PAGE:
- Less heavy: Has a lower weight (by 925g or 60 percent) and is thus easier to take along.
- Easier travel charging: Can be conveniently charged via its USB port.
- Sharper images: Has stabilization technology built-in to reduce the impact of hand-shake.
- More legacy lens friendly: Can use many non-native lenses via adapters.
- Easier file upload: Has wifi built in for automatic backup or image transfer to the web.
- Easier device pairing: Supports NFC for fast wireless image transfer over short distances.
- More affordable: Was introduced into a lower priced category (62 percent cheaper at launch).
- More modern: Was introduced somewhat (1 year and 1 month) more recently.
If the number of relative strengths (bullet points above) is taken as a guide, the A7R II is the clear winner of the contest (19 : 12 points). However, the relative importance of the various individual camera aspects will vary according to personal preferences and needs, so that you might like to apply corresponding weights to the particular features before making a decision on a new camera. A professional wedding photographer will view the differences between cameras in a way that diverges from the perspective of a travel photog, and a person interested in cityscapes has distinct needs from a macro shooter. Hence, the decision which camera is best and worth buying is often a very personal one.
How about other alternatives? Do the specifications of the Pentax 645Z and the Sony A7R II place the cameras among the top in their class? Find out in the latest Best DSLR Camera and Best Mirrorless Interchangeable Lens Camera listings whether the two cameras rank among the cream of the crop.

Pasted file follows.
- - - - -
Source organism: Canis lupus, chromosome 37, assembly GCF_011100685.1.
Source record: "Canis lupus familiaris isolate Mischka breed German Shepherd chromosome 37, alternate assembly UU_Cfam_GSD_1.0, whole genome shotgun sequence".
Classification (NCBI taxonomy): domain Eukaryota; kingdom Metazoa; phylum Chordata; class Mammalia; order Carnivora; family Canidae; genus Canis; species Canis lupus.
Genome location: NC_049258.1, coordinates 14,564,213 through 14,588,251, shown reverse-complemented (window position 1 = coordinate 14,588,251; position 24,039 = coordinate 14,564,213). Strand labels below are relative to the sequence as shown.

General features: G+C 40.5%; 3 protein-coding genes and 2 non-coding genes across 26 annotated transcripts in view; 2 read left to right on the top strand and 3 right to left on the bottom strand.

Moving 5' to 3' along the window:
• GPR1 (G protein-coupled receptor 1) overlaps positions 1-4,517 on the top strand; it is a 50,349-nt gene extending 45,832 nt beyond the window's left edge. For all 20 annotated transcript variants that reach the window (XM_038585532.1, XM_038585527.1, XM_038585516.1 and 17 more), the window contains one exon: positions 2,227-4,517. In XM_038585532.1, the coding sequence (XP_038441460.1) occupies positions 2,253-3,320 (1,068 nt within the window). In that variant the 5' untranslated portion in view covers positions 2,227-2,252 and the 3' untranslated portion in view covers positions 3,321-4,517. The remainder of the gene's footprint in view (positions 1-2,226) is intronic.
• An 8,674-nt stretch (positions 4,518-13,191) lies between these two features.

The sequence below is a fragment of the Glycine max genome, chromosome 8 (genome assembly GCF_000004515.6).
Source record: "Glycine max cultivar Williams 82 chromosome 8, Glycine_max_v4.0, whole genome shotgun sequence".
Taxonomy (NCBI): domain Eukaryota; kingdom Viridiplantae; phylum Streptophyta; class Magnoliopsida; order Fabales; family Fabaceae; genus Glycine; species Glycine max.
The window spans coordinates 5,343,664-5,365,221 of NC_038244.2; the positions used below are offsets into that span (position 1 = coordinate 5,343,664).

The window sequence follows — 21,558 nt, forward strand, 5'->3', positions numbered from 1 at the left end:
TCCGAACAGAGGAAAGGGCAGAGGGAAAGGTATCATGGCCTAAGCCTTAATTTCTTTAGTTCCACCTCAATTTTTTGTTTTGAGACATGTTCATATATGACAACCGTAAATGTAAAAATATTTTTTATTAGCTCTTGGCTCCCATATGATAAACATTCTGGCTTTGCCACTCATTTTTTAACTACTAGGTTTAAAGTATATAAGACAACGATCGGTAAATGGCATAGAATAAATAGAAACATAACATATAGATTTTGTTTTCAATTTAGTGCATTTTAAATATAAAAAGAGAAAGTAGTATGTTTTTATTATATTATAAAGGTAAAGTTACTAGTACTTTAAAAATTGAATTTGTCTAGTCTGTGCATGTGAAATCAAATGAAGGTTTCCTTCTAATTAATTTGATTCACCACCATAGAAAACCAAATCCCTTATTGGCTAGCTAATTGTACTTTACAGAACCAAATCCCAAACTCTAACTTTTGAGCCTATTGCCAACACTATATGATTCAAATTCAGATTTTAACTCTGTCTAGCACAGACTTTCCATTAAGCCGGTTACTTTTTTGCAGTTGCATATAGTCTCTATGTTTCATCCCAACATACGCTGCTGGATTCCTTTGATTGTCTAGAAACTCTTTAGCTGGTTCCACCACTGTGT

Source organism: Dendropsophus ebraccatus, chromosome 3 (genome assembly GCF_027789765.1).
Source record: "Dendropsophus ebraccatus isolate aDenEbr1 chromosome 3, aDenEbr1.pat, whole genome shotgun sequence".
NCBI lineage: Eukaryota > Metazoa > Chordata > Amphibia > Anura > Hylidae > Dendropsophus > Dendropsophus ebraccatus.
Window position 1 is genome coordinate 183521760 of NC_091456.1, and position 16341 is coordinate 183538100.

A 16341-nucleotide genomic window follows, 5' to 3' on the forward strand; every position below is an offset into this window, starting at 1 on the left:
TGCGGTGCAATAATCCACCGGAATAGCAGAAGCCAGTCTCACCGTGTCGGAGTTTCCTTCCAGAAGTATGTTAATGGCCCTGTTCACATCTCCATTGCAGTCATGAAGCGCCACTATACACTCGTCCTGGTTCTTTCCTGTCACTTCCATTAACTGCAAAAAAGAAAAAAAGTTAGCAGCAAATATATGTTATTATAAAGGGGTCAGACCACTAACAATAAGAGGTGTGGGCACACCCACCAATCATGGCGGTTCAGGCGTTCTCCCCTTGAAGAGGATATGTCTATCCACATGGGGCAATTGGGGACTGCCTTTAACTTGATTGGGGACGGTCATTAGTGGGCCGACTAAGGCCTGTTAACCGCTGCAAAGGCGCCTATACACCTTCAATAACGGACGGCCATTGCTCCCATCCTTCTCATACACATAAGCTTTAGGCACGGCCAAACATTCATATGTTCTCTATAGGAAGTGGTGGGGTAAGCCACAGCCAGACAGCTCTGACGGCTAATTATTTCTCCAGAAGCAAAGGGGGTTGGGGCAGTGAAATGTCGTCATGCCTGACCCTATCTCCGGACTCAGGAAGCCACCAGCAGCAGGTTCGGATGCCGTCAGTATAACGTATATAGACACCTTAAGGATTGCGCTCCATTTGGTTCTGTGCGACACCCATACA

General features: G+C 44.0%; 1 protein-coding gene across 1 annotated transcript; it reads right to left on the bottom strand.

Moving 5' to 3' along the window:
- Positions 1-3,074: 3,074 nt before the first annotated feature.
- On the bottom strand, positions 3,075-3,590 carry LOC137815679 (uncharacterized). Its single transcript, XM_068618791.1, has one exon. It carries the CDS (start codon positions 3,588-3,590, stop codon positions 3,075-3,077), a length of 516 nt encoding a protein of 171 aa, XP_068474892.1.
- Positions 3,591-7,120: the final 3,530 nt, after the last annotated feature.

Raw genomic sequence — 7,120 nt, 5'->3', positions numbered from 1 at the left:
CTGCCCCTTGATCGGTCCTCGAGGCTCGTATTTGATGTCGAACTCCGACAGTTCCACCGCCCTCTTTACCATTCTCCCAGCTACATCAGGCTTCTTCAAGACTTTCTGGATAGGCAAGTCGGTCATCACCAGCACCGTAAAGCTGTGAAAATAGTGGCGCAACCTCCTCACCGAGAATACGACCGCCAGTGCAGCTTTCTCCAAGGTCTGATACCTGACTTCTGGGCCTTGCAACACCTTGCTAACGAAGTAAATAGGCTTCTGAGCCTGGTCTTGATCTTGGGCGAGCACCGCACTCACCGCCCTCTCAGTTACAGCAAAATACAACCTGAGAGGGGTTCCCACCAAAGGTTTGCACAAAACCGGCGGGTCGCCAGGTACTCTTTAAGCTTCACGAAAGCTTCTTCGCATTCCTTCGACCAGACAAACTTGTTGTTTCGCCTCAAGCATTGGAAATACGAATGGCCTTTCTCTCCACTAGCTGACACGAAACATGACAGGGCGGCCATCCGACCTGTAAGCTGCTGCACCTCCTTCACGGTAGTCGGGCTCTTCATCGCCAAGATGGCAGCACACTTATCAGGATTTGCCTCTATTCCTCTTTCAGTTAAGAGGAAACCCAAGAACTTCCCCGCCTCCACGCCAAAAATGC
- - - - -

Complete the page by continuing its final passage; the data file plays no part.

In any case, while the comparison of technical specifications can provide a useful overview of the capabilities of different cameras, it remains incomplete and does no justice, for example, to the way the 645Z or the A7R II perform in practice. User reviews, such as those found at amazon, can sometimes inform about these issues, but such feedback is often incomplete, inconsistent, and biased.
This is why hands-on reviews by experts are important. The following table reports the overall ratings of the cameras as published by some of the major camera review sites (cameralabs, dpreview, ephotozine, imaging-resource, and photographyblog). As can be seen, the professional reviewers agree in many cases on the quality of different cameras, but sometimes their assessments diverge, reinforcing the earlier point that a camera decision is often a very personal choice.
|Pentax 645Z||..||..||4.5/5||5/5||5/5||Apr 2014||8,499|